CANYON CITY — Driving up Canyon Creek, south of John Day toward Burns, the devastation is dramatic.
The Canyon Creek Complex Fire tore through this canyon, leaving the woods and community forever changed.
“This was so awesome in here before this,” Grant County Judge Scott Myers said as he drove his pickup along U.S. Highway 395 through the canyon. For about 8 miles the highway cuts through where the wildfire burned and destroyed homes. Around each turn comes a shocking sight, remnants of once proud homes or homes that were somehow spared from the flames.
The Canyon Creek Complex Fire destroyed 43 homes in all. Now those who lost homes are weighing whether to stay and rebuild or leave the canyon. Concerns about potential flooding factor into the difficult decision.
The destruction is some of the worst in Oregon history.
The small size of Canyon City, the closest town to most of the homes lost, amplifies the impact of the fire. A mining boomtown in the 1800s and still the Grant County seat, Canyon City has about 700 residents.
Three times in its history Canyon City has had to rebuild from disastrous fire, in 1870, 1898 and 1937. Those fires burned through the town’s business district. The Canyon Creek Complex Fire leveled homes scattered south of town in the scenic canyon.
The same canyon that funneled the firestorm could churn with floodwaters this fall and winter.
“We are preparing for the next big rain, that is for sure,” said Myers, the rural county’s top elected official. “We have a lot of black dirt with nothing holding it.”
Myers lives in the canyon south of John Day. The fire came within 300 yards, but his home survived. He has been in touch with about half of the people who lost homes. Their feelings about whether to rebuild in the canyon are split, he said.
Andy Jones, 56, lived in a home just off the highway for 15 years. The house, built in 1941, had history. It was known locally as “Hank and Guernsey’s Place” after the couple who used to live there. Guernsey Pond, between the farmhouse and highway, long served as a community ice rink.
The home was likely the second house destroyed by the fire as it charged through the canyon, said Jones, an IT worker for the U.S. Forest Service. Flames charred cattails that surrounded the pond. While Jones and his wife have been living in Washington to care for his ailing mother-in-law, he said the couple plan to return to the canyon.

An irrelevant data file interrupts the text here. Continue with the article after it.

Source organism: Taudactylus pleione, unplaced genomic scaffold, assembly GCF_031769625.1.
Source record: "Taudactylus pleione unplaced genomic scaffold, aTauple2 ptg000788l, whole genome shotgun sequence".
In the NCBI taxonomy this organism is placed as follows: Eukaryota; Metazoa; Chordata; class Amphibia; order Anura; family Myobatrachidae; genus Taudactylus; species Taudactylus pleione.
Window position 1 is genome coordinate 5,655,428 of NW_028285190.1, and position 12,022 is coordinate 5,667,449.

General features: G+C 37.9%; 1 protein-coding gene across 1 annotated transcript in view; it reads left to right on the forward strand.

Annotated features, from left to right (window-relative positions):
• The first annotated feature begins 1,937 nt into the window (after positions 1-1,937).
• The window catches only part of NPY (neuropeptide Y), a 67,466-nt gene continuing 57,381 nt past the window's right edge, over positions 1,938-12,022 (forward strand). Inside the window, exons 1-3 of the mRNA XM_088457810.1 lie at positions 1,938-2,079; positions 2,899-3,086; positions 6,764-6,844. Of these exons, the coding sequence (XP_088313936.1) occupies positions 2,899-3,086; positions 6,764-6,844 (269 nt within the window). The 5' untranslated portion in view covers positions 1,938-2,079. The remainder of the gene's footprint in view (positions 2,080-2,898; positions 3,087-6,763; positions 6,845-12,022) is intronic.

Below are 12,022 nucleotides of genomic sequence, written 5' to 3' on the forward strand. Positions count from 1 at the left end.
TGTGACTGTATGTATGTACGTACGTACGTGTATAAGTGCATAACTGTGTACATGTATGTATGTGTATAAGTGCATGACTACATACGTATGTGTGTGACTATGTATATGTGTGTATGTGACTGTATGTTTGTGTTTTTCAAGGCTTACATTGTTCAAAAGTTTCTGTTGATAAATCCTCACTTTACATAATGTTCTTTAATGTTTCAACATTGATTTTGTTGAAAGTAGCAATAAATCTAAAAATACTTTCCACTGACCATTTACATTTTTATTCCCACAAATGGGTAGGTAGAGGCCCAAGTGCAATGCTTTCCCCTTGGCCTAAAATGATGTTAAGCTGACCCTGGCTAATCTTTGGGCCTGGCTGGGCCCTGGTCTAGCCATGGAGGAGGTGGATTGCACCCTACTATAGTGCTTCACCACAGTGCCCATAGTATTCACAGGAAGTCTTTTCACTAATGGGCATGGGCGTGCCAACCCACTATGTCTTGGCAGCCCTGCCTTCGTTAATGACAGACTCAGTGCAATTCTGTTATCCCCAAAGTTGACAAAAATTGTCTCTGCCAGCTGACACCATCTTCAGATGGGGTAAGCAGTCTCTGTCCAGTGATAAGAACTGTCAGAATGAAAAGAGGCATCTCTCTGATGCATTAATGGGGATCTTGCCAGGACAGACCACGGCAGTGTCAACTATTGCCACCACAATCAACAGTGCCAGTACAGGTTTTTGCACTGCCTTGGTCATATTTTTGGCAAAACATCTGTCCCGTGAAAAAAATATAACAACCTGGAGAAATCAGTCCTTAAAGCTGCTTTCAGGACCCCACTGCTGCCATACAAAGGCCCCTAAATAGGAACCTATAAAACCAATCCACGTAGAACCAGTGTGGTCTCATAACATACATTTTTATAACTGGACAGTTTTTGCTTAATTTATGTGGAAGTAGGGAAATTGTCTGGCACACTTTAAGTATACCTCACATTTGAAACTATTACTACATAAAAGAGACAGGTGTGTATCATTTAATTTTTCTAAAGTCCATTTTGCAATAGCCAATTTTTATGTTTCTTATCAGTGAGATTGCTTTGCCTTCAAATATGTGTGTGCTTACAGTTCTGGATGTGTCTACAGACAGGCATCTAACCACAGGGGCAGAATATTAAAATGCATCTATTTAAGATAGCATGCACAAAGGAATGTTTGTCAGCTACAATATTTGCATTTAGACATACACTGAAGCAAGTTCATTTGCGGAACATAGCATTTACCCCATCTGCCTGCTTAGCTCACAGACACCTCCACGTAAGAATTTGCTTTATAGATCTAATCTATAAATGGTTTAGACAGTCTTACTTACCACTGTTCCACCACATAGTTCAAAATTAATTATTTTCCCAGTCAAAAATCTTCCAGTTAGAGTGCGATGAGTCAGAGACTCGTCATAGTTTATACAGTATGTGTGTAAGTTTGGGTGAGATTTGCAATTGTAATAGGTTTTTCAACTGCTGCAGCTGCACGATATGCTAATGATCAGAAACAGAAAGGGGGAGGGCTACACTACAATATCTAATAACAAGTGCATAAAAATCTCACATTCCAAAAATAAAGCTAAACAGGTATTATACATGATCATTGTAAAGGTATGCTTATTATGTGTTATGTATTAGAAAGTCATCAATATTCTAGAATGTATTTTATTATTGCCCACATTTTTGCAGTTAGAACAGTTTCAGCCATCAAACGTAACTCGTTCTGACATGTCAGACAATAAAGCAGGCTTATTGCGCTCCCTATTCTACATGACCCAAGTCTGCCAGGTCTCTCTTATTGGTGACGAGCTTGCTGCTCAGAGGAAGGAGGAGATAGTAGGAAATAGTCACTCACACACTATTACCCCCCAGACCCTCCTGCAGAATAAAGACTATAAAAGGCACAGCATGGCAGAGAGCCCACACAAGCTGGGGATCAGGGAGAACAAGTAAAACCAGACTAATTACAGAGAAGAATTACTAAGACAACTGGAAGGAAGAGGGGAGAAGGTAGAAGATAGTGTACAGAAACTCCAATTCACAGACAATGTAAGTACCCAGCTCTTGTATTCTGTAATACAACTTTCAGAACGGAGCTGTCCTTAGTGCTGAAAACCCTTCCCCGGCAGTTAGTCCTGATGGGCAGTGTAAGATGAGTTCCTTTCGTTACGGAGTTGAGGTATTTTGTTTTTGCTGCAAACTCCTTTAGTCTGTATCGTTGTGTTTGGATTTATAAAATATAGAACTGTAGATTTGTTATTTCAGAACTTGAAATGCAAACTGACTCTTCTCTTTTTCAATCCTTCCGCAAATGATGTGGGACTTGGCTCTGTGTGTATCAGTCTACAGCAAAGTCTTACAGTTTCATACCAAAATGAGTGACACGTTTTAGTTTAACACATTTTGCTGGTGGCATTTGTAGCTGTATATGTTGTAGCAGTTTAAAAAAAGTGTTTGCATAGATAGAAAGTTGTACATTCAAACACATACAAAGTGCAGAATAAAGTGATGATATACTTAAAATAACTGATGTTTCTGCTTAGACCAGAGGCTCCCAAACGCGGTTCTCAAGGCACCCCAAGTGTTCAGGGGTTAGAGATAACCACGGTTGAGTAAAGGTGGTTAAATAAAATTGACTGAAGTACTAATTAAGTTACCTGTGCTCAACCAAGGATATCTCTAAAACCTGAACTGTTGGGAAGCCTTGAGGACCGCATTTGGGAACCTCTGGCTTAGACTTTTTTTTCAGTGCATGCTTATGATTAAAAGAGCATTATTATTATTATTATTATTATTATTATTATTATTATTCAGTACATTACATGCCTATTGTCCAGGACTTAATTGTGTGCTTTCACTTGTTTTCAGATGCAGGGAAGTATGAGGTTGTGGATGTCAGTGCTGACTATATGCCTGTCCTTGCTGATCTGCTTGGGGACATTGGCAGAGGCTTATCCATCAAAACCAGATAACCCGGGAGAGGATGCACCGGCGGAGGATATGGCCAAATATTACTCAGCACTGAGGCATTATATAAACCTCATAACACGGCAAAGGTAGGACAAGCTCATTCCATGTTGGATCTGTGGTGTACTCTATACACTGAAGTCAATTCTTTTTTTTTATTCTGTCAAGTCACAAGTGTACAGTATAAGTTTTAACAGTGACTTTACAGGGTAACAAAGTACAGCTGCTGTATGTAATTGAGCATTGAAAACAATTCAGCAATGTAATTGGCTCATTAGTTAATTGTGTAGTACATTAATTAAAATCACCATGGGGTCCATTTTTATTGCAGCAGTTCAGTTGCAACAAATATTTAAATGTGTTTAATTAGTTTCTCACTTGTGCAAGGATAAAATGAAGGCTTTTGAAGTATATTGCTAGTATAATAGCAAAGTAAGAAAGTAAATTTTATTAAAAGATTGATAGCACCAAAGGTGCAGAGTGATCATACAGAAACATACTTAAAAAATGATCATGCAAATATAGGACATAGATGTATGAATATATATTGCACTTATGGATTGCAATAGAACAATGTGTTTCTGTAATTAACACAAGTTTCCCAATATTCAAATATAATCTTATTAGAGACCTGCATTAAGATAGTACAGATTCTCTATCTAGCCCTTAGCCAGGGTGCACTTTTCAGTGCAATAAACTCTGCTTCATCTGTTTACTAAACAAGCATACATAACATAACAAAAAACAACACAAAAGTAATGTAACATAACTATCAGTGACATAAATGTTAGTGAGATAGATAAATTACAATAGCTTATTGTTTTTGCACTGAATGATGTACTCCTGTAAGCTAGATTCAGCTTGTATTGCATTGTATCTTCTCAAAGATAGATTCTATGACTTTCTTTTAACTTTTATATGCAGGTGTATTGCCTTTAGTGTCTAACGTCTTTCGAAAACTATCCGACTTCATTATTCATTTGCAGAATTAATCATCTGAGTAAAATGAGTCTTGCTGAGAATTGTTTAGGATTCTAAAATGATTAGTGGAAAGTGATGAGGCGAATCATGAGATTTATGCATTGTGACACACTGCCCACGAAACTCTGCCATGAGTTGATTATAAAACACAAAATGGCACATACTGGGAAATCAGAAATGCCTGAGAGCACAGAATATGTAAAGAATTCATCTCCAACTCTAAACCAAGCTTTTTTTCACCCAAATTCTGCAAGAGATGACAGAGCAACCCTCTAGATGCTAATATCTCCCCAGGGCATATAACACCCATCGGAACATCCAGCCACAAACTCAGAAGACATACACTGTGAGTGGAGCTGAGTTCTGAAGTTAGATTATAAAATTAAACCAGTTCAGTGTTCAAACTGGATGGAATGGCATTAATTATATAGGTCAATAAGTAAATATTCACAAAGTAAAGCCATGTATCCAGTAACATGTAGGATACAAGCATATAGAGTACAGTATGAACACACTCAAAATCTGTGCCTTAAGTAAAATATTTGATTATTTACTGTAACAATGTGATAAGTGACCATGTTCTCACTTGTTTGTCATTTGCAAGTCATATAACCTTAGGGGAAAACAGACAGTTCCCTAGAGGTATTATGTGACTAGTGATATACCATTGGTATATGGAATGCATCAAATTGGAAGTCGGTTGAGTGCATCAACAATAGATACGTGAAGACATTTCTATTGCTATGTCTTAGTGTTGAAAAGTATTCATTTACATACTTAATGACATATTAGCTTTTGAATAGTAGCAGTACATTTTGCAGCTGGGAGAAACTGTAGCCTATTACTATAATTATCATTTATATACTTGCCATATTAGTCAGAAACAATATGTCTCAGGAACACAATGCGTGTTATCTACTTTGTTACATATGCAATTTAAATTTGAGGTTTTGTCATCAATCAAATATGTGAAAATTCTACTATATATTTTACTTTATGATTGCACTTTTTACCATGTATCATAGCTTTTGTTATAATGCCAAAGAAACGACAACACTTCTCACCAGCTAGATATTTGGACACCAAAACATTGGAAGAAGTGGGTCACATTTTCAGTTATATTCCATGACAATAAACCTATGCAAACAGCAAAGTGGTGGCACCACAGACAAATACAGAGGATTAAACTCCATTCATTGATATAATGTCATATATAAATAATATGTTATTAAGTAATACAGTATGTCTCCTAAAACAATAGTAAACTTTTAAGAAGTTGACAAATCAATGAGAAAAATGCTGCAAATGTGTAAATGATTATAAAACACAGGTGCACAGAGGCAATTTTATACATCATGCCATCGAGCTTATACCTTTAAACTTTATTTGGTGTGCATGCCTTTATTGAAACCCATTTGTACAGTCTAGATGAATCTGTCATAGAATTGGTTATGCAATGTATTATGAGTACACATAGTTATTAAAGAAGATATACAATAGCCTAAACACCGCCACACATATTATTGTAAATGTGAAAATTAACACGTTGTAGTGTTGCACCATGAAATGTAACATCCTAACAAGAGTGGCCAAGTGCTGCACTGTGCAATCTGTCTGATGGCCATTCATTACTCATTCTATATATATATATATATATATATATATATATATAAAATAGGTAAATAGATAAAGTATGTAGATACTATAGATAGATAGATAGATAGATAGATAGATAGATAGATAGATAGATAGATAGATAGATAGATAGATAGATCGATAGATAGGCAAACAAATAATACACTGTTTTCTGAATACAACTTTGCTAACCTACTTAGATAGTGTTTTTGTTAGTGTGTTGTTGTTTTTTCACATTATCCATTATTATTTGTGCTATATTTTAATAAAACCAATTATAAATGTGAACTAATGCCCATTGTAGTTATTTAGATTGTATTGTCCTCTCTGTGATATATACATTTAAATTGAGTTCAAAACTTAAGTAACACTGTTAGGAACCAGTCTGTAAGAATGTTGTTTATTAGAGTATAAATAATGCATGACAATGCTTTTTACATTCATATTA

Walking around the blackened, ash-covered ground he said he and his wife plan to rebuild.
Since 1975, Arlen Van Nice, 80, lived in a home along the highway. He and his wife were out Wednesday at what was left of their home.
Two weeks into cleaning up the couple were still sorting out scrap metal and hoping to find anything salvageable.
“You keep thinking you’ll find something, and you don’t,” Van Nice said. “Everything is gone.”
He had a small collection of items pulled from the ashes, mostly for sentimental reasons, in the back of his pickup.
“That’s my skinning knife,” Van Nice said, holding out a handle-less blade dulled by the fire. “I don’t think it will skin any more elk.”
Van Nice said they plan to move “Someplace green,” he said.
Dean Elliot, 86, does not know yet whether he’ll rebuild where his old home stood or move out.
He lived in a home along Canyon Creek for 53 years. His big concern is the flood and mud that will likely come down the creek during heavy rain and snowmelt.
Elliot and other locals are quick to mention the flooding of 2011, which damaged Grant Union High School downstream in John Day. They predict floodwaters could be worse this year due to the size of the fire.
For now, Elliot and his wife, Betty Elliot, are staying in a rental in Canyon City.
“(The rental is) all furnished,” he said. “It even had elk meat in the freezer.
Going up fast:
The frame for the Foxes’ new foundation is already in place and concrete was set to be poured in early October.
“We would like to be in it by Christmas,” said Dean Fox, 51, who owns the Pioneer Feed & Farm Supply stores in Burns and John Day.
His wife, Courtney Fox, 33, said they had no choice but to rebuild; it’s their property.
They are also quick to vent their frustrations about how the Malheur National Forest handled the Canyon Creek Complex Fire. Dean Fox said he is checking with his neighbors to see if there is interest in a class-action lawsuit.
“They should have put it out,” he said, standing where his old home burned to the ground and his new home is being built.
Firefighters tried to keep the Mason Springs and Berry Creek fires small, but strong winds fanned the fires and caused a massive flare-up on Aug. 14, the day most of the homes were destroyed, said Steve Beverlin, supervisor for the Malheur National Forest.
In about six hours that day the fire burned more than 50 square miles of land, over 33,000 acres.
“You can’t get in front of a fire that burns 33,000 acres in a day and hope to stop it,” he said. “It is just too extreme.”
Beverlin said three U.S. Forest Service employees lost their homes in the fire. Courtney Fox sums up what is evident in a drive up the canyon, from John Day headed to Burns.
“Forty-three homes in a community this size is a huge impact,” she said.